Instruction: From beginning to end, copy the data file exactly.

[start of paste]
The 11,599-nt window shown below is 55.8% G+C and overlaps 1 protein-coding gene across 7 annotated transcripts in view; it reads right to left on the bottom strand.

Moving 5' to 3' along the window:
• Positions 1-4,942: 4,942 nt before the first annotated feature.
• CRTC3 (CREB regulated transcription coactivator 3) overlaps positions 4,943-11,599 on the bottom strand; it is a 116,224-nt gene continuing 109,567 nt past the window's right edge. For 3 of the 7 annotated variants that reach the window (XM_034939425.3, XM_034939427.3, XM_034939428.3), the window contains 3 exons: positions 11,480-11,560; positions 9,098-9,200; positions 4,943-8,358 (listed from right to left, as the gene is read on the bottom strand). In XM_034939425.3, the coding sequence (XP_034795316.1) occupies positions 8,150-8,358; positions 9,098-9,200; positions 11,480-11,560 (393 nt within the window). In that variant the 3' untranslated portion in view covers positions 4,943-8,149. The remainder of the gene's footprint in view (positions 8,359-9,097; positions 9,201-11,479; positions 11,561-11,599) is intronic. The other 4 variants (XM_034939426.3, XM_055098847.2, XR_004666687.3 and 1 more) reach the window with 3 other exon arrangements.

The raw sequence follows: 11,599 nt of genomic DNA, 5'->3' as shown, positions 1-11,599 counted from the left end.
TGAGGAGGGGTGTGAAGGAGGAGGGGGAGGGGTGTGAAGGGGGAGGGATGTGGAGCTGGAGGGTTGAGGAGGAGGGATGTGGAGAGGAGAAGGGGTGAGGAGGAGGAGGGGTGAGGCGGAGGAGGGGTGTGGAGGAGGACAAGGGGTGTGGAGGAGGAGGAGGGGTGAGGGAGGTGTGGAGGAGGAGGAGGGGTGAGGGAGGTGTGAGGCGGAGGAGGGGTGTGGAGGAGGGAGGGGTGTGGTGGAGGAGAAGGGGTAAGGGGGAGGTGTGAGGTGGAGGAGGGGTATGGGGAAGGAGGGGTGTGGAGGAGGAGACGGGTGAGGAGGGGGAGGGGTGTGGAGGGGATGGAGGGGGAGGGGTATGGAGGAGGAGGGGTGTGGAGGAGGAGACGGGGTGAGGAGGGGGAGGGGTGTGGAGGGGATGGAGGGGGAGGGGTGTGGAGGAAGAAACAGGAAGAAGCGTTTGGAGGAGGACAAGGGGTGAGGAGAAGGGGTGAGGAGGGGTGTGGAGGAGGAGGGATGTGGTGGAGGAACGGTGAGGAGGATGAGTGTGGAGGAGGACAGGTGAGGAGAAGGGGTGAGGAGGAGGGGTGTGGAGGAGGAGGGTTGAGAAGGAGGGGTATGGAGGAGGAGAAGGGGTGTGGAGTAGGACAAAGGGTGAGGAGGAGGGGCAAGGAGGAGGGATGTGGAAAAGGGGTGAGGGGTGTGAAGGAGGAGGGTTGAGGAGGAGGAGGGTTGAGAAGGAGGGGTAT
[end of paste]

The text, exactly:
The 11,599-nt window shown below is 55.8% G+C and overlaps 1 protein-coding gene across 7 annotated transcripts in view; it reads right to left on the bottom strand.

Moving 5' to 3' along the window:
• Positions 1-4,942: 4,942 nt before the first annotated feature.
• CRTC3 (CREB regulated transcription coactivator 3) overlaps positions 4,943-11,599 on the bottom strand; it is a 116,224-nt gene continuing 109,567 nt past the window's right edge. For 3 of the 7 annotated variants that reach the window (XM_034939425.3, XM_034939427.3, XM_034939428.3), the window contains 3 exons: positions 11,480-11,560; positions 9,098-9,200; positions 4,943-8,358 (listed from right to left, as the gene is read on the bottom strand). In XM_034939425.3, the coding sequence (XP_034795316.1) occupies positions 8,150-8,358; positions 9,098-9,200; positions 11,480-11,560 (393 nt within the window). In that variant the 3' untranslated portion in view covers positions 4,943-8,149. The remainder of the gene's footprint in view (positions 8,359-9,097; positions 9,201-11,479; positions 11,561-11,599) is intronic. The other 4 variants (XM_034939426.3, XM_055098847.2, XR_004666687.3 and 1 more) reach the window with 3 other exon arrangements.

The raw sequence follows: 11,599 nt of genomic DNA, 5'->3' as shown, positions 1-11,599 counted from the left end.
TGAGGAGGGGTGTGAAGGAGGAGGGGGAGGGGTGTGAAGGGGGAGGGATGTGGAGCTGGAGGGTTGAGGAGGAGGGATGTGGAGAGGAGAAGGGGTGAGGAGGAGGAGGGGTGAGGCGGAGGAGGGGTGTGGAGGAGGACAAGGGGTGTGGAGGAGGAGGAGGGGTGAGGGAGGTGTGGAGGAGGAGGAGGGGTGAGGGAGGTGTGAGGCGGAGGAGGGGTGTGGAGGAGGGAGGGGTGTGGTGGAGGAGAAGGGGTAAGGGGGAGGTGTGAGGTGGAGGAGGGGTATGGGGAAGGAGGGGTGTGGAGGAGGAGACGGGTGAGGAGGGGGAGGGGTGTGGAGGGGATGGAGGGGGAGGGGTATGGAGGAGGAGGGGTGTGGAGGAGGAGACGGGGTGAGGAGGGGGAGGGGTGTGGAGGGGATGGAGGGGGAGGGGTGTGGAGGAAGAAACAGGAAGAAGCGTTTGGAGGAGGACAAGGGGTGAGGAGAAGGGGTGAGGAGGGGTGTGGAGGAGGAGGGATGTGGTGGAGGAACGGTGAGGAGGATGAGTGTGGAGGAGGACAGGTGAGGAGAAGGGGTGAGGAGGAGGGGTGTGGAGGAGGAGGGTTGAGAAGGAGGGGTATGGAGGAGGAGAAGGGGTGTGGAGTAGGACAAAGGGTGAGGAGGAGGGGCAAGGAGGAGGGATGTGGAAAAGGGGTGAGGGGTGTGAAGGAGGAGGGTTGAGGAGGAGGAGGGTTGAGAAGGAGGGGTAT